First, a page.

Ang Mo Kio Avenue 3 is a heavy-duty road and an elderly man was walking on the tarmac, tottering forward on bad knees, palms pressed onto a hard cart handle.

Before his feet, the wheels of his overloaded cart were gnarly nubs that would never glide again.

I braked before him. “Do you want to come onto the pavement, Uncle?”

Without missing a step, with a glazed gaze fixed ahead, he explained why the pavement, while safer, was not the better option.

It undulated more.

The gentle inclines and declines that other legs ignored were prohibitive to his cart, his body.

And his cart was his livelihood, carrying stacks of paper whose worth was its weight, bound for recycling.

Clumsily, with his soft permission, I tried to help push.

When that failed, I tried to lift the entire thing onto the pavement.

Two fat stacks in plastic bags fell onto the road, and our dismay spilled from us.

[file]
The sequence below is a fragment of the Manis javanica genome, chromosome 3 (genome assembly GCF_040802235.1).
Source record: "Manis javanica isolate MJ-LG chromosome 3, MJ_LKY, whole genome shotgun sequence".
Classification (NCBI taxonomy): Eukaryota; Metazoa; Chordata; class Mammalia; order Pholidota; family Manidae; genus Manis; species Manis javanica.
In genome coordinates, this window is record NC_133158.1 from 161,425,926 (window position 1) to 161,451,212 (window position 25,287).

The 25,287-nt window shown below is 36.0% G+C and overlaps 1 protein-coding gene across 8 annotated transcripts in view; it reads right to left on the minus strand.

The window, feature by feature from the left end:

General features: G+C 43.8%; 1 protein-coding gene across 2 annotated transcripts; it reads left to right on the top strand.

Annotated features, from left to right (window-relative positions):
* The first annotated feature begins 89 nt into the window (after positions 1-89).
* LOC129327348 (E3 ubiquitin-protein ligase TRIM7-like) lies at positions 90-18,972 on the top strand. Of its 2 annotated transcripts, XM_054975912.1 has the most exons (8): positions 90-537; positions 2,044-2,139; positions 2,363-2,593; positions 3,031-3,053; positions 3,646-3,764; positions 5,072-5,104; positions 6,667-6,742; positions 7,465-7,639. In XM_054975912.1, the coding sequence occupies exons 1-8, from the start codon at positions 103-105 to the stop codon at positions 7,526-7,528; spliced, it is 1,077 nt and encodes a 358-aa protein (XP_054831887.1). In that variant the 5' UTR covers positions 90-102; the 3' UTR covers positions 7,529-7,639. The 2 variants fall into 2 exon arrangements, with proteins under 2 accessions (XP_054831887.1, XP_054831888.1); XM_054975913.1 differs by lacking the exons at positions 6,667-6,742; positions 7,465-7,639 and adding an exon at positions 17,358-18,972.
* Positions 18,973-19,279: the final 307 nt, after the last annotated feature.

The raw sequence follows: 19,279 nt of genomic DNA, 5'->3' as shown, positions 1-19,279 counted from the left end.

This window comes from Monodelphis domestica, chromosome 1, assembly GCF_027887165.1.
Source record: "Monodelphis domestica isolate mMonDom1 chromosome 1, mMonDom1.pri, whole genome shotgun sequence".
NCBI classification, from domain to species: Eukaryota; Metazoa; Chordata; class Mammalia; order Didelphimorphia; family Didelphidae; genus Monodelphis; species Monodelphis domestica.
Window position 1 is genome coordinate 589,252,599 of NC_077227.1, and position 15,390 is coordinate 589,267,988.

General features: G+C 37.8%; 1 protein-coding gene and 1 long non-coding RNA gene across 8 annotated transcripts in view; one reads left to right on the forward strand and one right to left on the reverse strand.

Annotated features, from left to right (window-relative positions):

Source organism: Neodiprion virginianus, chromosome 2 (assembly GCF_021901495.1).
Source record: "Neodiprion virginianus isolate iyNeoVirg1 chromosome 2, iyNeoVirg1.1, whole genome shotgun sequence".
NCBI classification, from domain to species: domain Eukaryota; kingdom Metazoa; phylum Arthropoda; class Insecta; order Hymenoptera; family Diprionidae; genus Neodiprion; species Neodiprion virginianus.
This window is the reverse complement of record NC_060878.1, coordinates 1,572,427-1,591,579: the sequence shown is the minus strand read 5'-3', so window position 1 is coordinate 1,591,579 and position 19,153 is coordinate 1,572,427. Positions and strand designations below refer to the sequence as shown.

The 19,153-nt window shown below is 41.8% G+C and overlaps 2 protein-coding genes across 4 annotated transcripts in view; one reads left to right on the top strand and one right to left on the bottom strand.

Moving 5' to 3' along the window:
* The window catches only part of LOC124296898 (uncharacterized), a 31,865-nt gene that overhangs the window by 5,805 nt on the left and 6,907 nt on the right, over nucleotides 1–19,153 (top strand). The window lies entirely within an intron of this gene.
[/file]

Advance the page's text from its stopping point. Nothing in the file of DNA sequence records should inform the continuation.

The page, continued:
I grabbed the bags, and ran ahead to where the pavement stopped undulating so much.

Then I dashed back, past him, retrieving my bicycle from the ground.

When I caught up with him again, we tied the stacks back down.

Where was he going?
He said Ang Mo Kio.

After a while, I decided to say goodbye, stupidly nagging at him instead of asking if there was anything else I could do. “Take care, ok? These drivers don’t look and they don’t care.”

He was inching forward, for survival. I was going to the library, for fun.

A light breeze became heavy on my back.

 

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